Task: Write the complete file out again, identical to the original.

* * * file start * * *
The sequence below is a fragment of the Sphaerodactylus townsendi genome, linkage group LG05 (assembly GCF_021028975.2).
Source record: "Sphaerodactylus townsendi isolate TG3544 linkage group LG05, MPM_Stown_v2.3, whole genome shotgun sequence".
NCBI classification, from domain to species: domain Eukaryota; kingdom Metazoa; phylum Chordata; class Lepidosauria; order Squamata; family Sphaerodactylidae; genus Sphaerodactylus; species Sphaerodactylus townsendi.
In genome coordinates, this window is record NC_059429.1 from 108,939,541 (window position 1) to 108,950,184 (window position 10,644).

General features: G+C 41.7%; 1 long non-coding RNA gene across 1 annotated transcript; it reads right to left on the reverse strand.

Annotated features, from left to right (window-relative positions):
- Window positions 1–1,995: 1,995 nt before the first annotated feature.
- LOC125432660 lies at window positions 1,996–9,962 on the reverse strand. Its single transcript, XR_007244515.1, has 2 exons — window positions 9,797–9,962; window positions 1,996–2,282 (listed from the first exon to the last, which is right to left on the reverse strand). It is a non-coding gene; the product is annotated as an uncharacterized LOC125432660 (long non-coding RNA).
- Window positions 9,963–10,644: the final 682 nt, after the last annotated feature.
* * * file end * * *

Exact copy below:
The sequence below is a fragment of the Sphaerodactylus townsendi genome, linkage group LG05 (assembly GCF_021028975.2).
Source record: "Sphaerodactylus townsendi isolate TG3544 linkage group LG05, MPM_Stown_v2.3, whole genome shotgun sequence".
NCBI classification, from domain to species: domain Eukaryota; kingdom Metazoa; phylum Chordata; class Lepidosauria; order Squamata; family Sphaerodactylidae; genus Sphaerodactylus; species Sphaerodactylus townsendi.
In genome coordinates, this window is record NC_059429.1 from 108,939,541 (window position 1) to 108,950,184 (window position 10,644).

General features: G+C 41.7%; 1 long non-coding RNA gene across 1 annotated transcript; it reads right to left on the reverse strand.

Annotated features, from left to right (window-relative positions):
- Window positions 1–1,995: 1,995 nt before the first annotated feature.
- LOC125432660 lies at window positions 1,996–9,962 on the reverse strand. Its single transcript, XR_007244515.1, has 2 exons — window positions 9,797–9,962; window positions 1,996–2,282 (listed from the first exon to the last, which is right to left on the reverse strand). It is a non-coding gene; the product is annotated as an uncharacterized LOC125432660 (long non-coding RNA).
- Window positions 9,963–10,644: the final 682 nt, after the last annotated feature.